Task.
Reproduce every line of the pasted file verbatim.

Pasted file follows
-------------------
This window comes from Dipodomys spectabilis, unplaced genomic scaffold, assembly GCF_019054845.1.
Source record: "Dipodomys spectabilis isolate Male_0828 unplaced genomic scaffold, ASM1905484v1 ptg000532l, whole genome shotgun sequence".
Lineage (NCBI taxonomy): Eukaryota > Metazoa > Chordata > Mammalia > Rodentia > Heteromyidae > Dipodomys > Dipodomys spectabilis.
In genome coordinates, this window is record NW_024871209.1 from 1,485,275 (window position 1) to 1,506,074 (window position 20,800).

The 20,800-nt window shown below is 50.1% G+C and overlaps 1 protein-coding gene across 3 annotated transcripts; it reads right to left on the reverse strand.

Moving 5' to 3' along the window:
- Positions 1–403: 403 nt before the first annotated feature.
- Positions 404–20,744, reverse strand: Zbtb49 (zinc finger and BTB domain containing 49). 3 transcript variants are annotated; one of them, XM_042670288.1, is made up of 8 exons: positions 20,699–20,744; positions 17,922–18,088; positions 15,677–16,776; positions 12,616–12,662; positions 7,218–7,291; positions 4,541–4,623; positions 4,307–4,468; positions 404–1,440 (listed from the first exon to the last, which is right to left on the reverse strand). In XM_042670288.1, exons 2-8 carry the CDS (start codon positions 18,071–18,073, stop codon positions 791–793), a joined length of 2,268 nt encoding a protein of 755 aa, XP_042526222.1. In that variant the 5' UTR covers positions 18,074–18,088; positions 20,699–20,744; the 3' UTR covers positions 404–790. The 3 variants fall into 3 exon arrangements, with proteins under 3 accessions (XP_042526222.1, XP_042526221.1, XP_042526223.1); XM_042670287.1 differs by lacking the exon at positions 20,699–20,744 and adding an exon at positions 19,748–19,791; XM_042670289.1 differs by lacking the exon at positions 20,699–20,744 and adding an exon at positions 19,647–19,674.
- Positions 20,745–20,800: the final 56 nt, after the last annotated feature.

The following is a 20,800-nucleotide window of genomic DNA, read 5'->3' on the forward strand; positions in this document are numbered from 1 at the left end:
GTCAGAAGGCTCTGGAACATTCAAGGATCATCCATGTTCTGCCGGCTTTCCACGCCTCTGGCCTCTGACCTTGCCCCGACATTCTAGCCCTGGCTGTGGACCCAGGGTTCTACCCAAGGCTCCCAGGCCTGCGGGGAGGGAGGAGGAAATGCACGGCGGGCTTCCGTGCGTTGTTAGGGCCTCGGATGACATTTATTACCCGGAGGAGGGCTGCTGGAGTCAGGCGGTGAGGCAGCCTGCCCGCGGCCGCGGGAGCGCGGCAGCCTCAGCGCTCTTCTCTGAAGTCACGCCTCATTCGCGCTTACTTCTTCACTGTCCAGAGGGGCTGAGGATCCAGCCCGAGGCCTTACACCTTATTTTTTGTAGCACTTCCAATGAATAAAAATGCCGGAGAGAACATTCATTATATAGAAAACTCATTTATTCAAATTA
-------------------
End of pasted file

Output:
This window comes from Dipodomys spectabilis, unplaced genomic scaffold, assembly GCF_019054845.1.
Source record: "Dipodomys spectabilis isolate Male_0828 unplaced genomic scaffold, ASM1905484v1 ptg000532l, whole genome shotgun sequence".
Lineage (NCBI taxonomy): Eukaryota > Metazoa > Chordata > Mammalia > Rodentia > Heteromyidae > Dipodomys > Dipodomys spectabilis.
In genome coordinates, this window is record NW_024871209.1 from 1,485,275 (window position 1) to 1,506,074 (window position 20,800).

The 20,800-nt window shown below is 50.1% G+C and overlaps 1 protein-coding gene across 3 annotated transcripts; it reads right to left on the reverse strand.

Moving 5' to 3' along the window:
- Positions 1–403: 403 nt before the first annotated feature.
- Positions 404–20,744, reverse strand: Zbtb49 (zinc finger and BTB domain containing 49). 3 transcript variants are annotated; one of them, XM_042670288.1, is made up of 8 exons: positions 20,699–20,744; positions 17,922–18,088; positions 15,677–16,776; positions 12,616–12,662; positions 7,218–7,291; positions 4,541–4,623; positions 4,307–4,468; positions 404–1,440 (listed from the first exon to the last, which is right to left on the reverse strand). In XM_042670288.1, exons 2-8 carry the CDS (start codon positions 18,071–18,073, stop codon positions 791–793), a joined length of 2,268 nt encoding a protein of 755 aa, XP_042526222.1. In that variant the 5' UTR covers positions 18,074–18,088; positions 20,699–20,744; the 3' UTR covers positions 404–790. The 3 variants fall into 3 exon arrangements, with proteins under 3 accessions (XP_042526222.1, XP_042526221.1, XP_042526223.1); XM_042670287.1 differs by lacking the exon at positions 20,699–20,744 and adding an exon at positions 19,748–19,791; XM_042670289.1 differs by lacking the exon at positions 20,699–20,744 and adding an exon at positions 19,647–19,674.
- Positions 20,745–20,800: the final 56 nt, after the last annotated feature.

The following is a 20,800-nucleotide window of genomic DNA, read 5'->3' on the forward strand; positions in this document are numbered from 1 at the left end:
GTCAGAAGGCTCTGGAACATTCAAGGATCATCCATGTTCTGCCGGCTTTCCACGCCTCTGGCCTCTGACCTTGCCCCGACATTCTAGCCCTGGCTGTGGACCCAGGGTTCTACCCAAGGCTCCCAGGCCTGCGGGGAGGGAGGAGGAAATGCACGGCGGGCTTCCGTGCGTTGTTAGGGCCTCGGATGACATTTATTACCCGGAGGAGGGCTGCTGGAGTCAGGCGGTGAGGCAGCCTGCCCGCGGCCGCGGGAGCGCGGCAGCCTCAGCGCTCTTCTCTGAAGTCACGCCTCATTCGCGCTTACTTCTTCACTGTCCAGAGGGGCTGAGGATCCAGCCCGAGGCCTTACACCTTATTTTTTGTAGCACTTCCAATGAATAAAAATGCCGGAGAGAACATTCATTATATAGAAAACTCATTTATTCAAATTA